'DOWNTON ABBEY' RECEPTION
6 p.m. Argenta Community Theater. $25-$30.
First, an admission: I know now that everybody jokingly calls it this, but at first I really for reals thought the show was called "Downtown Abbey," kind of absentmindedly thinking (or maybe hoping) that it was about an urban monastery filled with crime-fighting monks who also brew delicious, fancy beer, which they would drink at the end of each episode to celebrate another crime successfully solved. I was badly way off, though, which is a shame because that seems like a pretty solid premise for a one-hour primetime hit. Soon enough I realized that it was not a show about monks, but in reality a very British period drama about a rich family and their big huge house and their problems with the help. There was lots of gossipy whispering and something about a dowager countess who's looking for a fiancee? That's not quite right, but close. I might give it a chance, but it just seems so extremely British, and not in a charmingly whimsical way, like "The Kinks are the Village Green Preservation Society." More like in a hard-to-understand way, you know, like Guy Ritchie characters, or calling every bowl of lumpy mystery food a "pudding." But hey, I'm probably just a philistine. After all, the show is hugely popular. My wife loves "Downton Abbey" and lots of her friends do too. They're all champing at the bit for new episodes, so this reception, presented by the AETN Foundation, seems like surefire good times, what with its sneak-preview screening of the first episode of Season 3 and its cocktails and period costume contest. RB
PRESERVATION HALL JAZZ BAND: CREOLE CHRISTMAS
8 p.m. Walton Arts Center. $20-$36.
Here's a great way to really kick off the holidays: Christmas tunes performed by The Preservation Hall Jazz Band. And hey, depending on what the weather's doing, it might be warm enough to seem like Christmas in New Orleans. The PHJB was recently in Arkansas with the Del McCoury Band, and current band leader John Brunious actually stayed for a while in Conway after Hurricane Katrina. There'll surely be many others, but according to the band's website, you can expect to hear the band's jazzy ragtime takes on "Blue Christmas," "Swinging in a Winter Wonderland," "Bells will be Ringing" and "The Dreidel Song." RB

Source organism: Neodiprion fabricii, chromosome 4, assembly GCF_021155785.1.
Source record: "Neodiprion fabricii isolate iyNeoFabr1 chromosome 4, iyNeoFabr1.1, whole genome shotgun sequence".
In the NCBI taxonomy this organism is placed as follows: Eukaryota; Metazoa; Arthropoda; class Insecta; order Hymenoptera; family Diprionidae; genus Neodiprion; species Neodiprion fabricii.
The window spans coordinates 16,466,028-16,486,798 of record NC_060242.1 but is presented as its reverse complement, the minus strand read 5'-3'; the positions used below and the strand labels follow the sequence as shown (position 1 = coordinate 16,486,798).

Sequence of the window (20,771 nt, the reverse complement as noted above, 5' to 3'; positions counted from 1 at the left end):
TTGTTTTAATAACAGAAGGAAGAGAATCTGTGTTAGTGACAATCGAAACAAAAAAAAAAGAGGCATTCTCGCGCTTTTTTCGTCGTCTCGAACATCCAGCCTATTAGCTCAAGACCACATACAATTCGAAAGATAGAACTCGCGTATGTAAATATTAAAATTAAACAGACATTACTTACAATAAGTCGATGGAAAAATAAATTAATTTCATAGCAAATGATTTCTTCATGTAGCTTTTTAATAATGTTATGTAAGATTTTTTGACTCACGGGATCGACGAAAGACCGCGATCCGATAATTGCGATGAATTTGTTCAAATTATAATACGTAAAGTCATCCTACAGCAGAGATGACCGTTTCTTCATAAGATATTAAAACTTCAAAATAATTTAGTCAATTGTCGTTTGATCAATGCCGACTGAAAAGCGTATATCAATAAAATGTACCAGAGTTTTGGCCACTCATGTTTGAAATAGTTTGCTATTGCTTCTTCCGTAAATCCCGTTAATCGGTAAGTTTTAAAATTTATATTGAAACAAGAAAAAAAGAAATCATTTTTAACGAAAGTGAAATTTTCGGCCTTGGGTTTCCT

7:30 p.m. Stickyz. $20 or a good used band instrument.
While the jocks and cheerleaders are always going to be the undisputed Lords and Ladies of the brief, hormone-soaked, "Beyond Thunderdome" kingdom that is your average American high school, there is a refuge for those possibly-less-athletic souls for whom the muse calls. That place is called band. Your roving reporter, stuck at a tiny high school with no football team to exploit my soda-machine-like 6'5" 300-pound frame, did several years in band, playing the trombone. Those memories of concerts and basketball game trips on the bus are still some of the best of my teen-age years. Now in its 12th year, Hornucopia — a concert in collaboration with Play It Again Arkansas, which donates used instruments to schools all over the state — has been collecting money and dust-gathering instruments to help make those memories happen for kids who might otherwise be left out. This year's Hornucopia lineup looks to be a good one, featuring Kavanaugh, Flying Balloon-o Brothers, The WTF Band, The Rockets and YT&T. Get digging in those closets for your old horns, clarinets, flutes, drums and cymbals, folks. There's a fun night to be had, and for a good cause to boot. DK